Do Dogs Learn By Trial And Error?

Do Dogs Learn By Trial And Error

The belief that dogs learn by trial and error presumes they have a mental ability to link elements together through their experiences that gives logic to their behavior. Dogs are presumed to explore one way to approach a situation and then record the consequence as to whether they were successful or not.

Then it is assumed that in a similar situation they can recall their experience and opt for a different approach if they’re looking for a higher dividend. This theory presupposes that dogs, like humans, have the ability to deduce and make choices and that they can project into the future to predict a possible outcome based on a previous experience.

Dogs perceive through their prey instinct. A dog can only respond to stimuli that are of relevance to this instinct. Therefore, problem solving for him has to do with ascertaining whether something is pertinent to this means of perceiving and experiencing. This basic information is what dogs are after when they smell.

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There is so much in man’s world that dogs have to deal with that is not at all straightforward in terms of the prey instinct. Trying to come to terms emotionally with these and tie them together into a unified order is the main scope of the dog’s learning process in our world. The stronger the attraction, the more direct the dog’s response is going to be, and the more relevant his response to the problem in question.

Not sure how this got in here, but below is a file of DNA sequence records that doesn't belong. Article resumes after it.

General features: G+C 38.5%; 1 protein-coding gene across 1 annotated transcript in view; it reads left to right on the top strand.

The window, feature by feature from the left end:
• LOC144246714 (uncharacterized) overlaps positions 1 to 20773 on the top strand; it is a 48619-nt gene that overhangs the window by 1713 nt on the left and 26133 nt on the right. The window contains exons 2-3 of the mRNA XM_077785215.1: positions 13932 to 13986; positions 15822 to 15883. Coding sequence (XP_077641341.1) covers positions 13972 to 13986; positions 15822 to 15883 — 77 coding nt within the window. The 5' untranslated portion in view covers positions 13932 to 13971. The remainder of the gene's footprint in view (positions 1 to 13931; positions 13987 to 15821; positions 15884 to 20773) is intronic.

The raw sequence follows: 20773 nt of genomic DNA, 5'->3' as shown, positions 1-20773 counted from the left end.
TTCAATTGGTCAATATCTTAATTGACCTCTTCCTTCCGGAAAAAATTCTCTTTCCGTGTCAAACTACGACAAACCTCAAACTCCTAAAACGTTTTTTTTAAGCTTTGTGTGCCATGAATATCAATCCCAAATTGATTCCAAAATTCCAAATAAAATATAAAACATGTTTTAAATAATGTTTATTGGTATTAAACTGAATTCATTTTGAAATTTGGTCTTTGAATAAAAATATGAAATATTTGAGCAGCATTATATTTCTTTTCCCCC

When we see a dog trying several different approaches before taking a successful one or giving up altogether, it isn’t that he’s practicing. In his first impressions of a situation, he perceives several variables that aren’t connected, and this dilutes his ability to solve the problem. If the drive gets high enough, the variables merge into one coherent entity, an order, and a reflex relevant to the prey instinct will become available to him so that he can persist.

By contrast, a dog that fails is exhibiting low drive in that moment, not being able to perceive an avenue of access. Instead of having one problem to solve, he has many problems to deal with; the variables never get tied together into one order. He tries, and then he stops, and then starts over again without making any real progress because he’s faced with a new problem on each attempt. Each time his emotional reserves are drained lower.

The dog is being informed through his nervous system whether he’s on the right track or not. He reacts based on that immediate sensation and his actions are very often effective simply because he’s responding to the way nature is organized, his instinctive reflexes mirroring this same organization. On the other hand, if the situation is completely foreign and irrelevant to the prey instinct, no amount of practice will allow the dog to benefit from his experiences.